Nixon left Dallas early on the morning of 22 November, an event that has led some conspiracy theorists to suppose that he may have had some involvement in President Kennedy’s assassination. Nixon was in town on business, according to the Dallas Times–Herald of 21 November 1963. Maurice Carlson’s FBI statement includes the information that Nixon “arrived by private plane with the President of the Pepsi Cola Company” (Warren Commission Hearings, vol.23, p.414). Nixon was presumably performing legal work in conjunction with Pepsi’s forthcoming commercial links with the Great Southwest Corporation.

The Significance of the Richard Nixon Story

Marina Incriminates Lee Harvey Oswald

Marina Oswald mentioned the Nixon incident to the FBI at around the time that she had produced two other stories that incriminated her late husband:

Marina Oswald’s Credibility

Although the Warren Report made use of the incriminating stories about the rifle and the attempt on Walker, in private the Warren Commission cast strong doubt on Marina’s credibility: “Marina Oswald has repeatedly lied to the [Secret] Service, the FBI, and this Commission on matters which are of vital concern to the people of this country and the world” (HSCA Report, appendix vol.11, p.126).

The story about the rifle was repudiated by Marina Oswald herself. The story about Walker is contradicted by almost all the other evidence in the case. The story about the attempt on Nixon is so poorly supported that even the Warren Commission felt unable to use it.

The Warren Report had almost nothing to say about the implausibility of the notion that Lee Harvey Oswald had tried to shoot Richard Nixon. The episode was only significant to the Warren Commission because the story was unable to substantiate the Commission’s preconceived conclusions:

In the absence of other evidence that Oswald actually intended to shoot someone at this time, the Commission concluded that the incident, as described by Marina Oswald, was of no probative value in the Commission’s decision concerning the identity of the assassin of President Kennedy.

(Warren Report, pp.189)

Nor did it note the obvious significance of the fact that Marina Oswald had generated several incriminating stories about her late husband and had “repeatedly lied to … this Commission”.

How the Incriminating Stories Originated

For several weeks after the JFK assassination, Marina Oswald was detained by the Secret Service at the Inn of the Six Flags in Arlington, between Fort Worth and Dallas. During her detention, she was out of the reach of the press, and was interviewed repeatedly by the Secret Service and the FBI. It was in her interviews with the FBI that Marina first produced stories in support of the official case that her husband had killed President Kennedy.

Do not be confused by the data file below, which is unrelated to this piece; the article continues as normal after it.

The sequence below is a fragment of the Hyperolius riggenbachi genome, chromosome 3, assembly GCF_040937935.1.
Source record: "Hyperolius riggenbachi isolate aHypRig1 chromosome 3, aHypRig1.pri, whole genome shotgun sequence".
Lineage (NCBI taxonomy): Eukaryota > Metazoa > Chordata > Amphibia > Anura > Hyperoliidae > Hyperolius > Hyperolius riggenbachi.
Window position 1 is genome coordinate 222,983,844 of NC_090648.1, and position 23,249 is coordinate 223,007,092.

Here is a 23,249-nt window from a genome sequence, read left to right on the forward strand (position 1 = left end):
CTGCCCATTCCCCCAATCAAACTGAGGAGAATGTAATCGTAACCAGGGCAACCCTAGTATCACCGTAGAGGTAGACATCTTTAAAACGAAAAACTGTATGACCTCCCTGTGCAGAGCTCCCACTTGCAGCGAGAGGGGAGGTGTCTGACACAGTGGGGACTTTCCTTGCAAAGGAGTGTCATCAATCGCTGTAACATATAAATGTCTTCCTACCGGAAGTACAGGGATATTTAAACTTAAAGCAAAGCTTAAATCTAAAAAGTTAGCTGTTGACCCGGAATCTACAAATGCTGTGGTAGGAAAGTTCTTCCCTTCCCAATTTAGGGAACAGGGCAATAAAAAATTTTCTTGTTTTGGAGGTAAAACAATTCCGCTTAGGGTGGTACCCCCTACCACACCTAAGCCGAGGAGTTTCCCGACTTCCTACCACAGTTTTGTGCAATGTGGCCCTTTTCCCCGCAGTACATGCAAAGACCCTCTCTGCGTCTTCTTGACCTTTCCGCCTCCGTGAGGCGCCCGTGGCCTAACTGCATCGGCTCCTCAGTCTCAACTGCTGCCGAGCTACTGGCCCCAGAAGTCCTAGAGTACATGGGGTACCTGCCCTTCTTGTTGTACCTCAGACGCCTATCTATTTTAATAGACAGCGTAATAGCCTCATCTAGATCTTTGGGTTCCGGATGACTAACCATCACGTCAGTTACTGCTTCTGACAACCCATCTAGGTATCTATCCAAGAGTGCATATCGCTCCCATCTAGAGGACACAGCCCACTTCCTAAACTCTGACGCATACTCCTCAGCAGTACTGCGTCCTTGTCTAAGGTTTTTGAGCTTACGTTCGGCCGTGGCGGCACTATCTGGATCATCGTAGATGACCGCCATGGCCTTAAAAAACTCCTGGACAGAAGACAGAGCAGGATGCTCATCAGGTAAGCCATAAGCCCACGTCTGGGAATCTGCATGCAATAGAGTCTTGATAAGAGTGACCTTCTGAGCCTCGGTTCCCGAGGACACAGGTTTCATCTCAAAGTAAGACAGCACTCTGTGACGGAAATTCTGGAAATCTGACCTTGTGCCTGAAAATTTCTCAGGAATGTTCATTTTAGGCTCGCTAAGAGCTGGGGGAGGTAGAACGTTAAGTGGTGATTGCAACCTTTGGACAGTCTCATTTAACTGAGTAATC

The FBI Threatened to Deport Marina Oswald

Marina Oswald, a Soviet citizen with two young children and a limited understanding of the English language, was persuaded to co–operate by being subtly threatened with deportation from the US. Although the threats were implied rather than made explicit, their meaning was obvious to Marina and her brother–in–law, Robert Oswald, who was present for part of the time at the Inn of the Six Flags.

Robert described Marina’s attitude to some of the questioning from the FBI:

Mr Jenner :
And did she [Marina Oswald] have an aversion to being interviewed by the FBI agent on this occasion?
Mr Oswald :
Yes, sir, she did.
Mr Jenner :
And she expressed that aversion?
Mr Oswald :
Yes, sir, she did.
She had an aversion to speaking to him … I would say this was certainly so. His manner was very harsh, sir.
Mr Jenner :
Harsh towards Marina?
Mr Oswald :
Yes, sir, it most certainly was. And by the tone of conversation by Marina to Mr Gopadze, who was interpreting —
Mr Jenner :
In your presence?
Mr Oswald :
In my presence. And the tone of the reply between this gentleman and Mr Gopadze, and back to Marina, it was quite evident there was a harshness there, and that Marina did not want to speak to the FBI at that time. And she was refusing to. And they were insisting, sir. And they implied in so many words, as I sat there — if I might state — with Secret Service Agent Gary Seals, of Mobile, Ala. — … it came to my ears that they were implying that if she did not cooperate with the FBI agent there, that this would perhaps — I would say, again, I am implying — in so many words, that they would perhaps deport her from the United States and back to Russia.
I returned to my chair at the table where we were still opening mail, and again for the second time, the same implication was brought out.
Mr Jenner :
By the FBI agents?
Mr Oswald :
Yes, sir.
Mr Jenner :
To Marina?
Mr Oswald :
Yes, sir.
Mr Jenner :
In your presence?
Mr Oswald :
Yes, sir.
Mr Jenner :
They spoke English?
Mr Oswald :
Yes, sir.

(Warren Commission Hearings, vol.1, pp.410f)

Marina herself mentioned another incident, which illustrated how the FBI gave the impression that it would be in her best interests to co–operate with them:

Mr Rankin :
You understand that you do not have to tell the Commission here [sic] in order to be able to stay in the country.
Mrs Oswald :
I understand that.
Mr Rankin :
Did you see anyone from the Immigration Service during this period of time?
Mrs Oswald :
Yes. … I was told that he had especially come from New York, it seems to me.
Mr Rankin :
What did he say to you?
Mrs Oswald :
That if I was not guilty of anything, if I had not committed any crime against this Government, then I had every right to live in this country. This was a type of introduction before the questioning by the FBI. He even said that it would be better for me if I were to help them.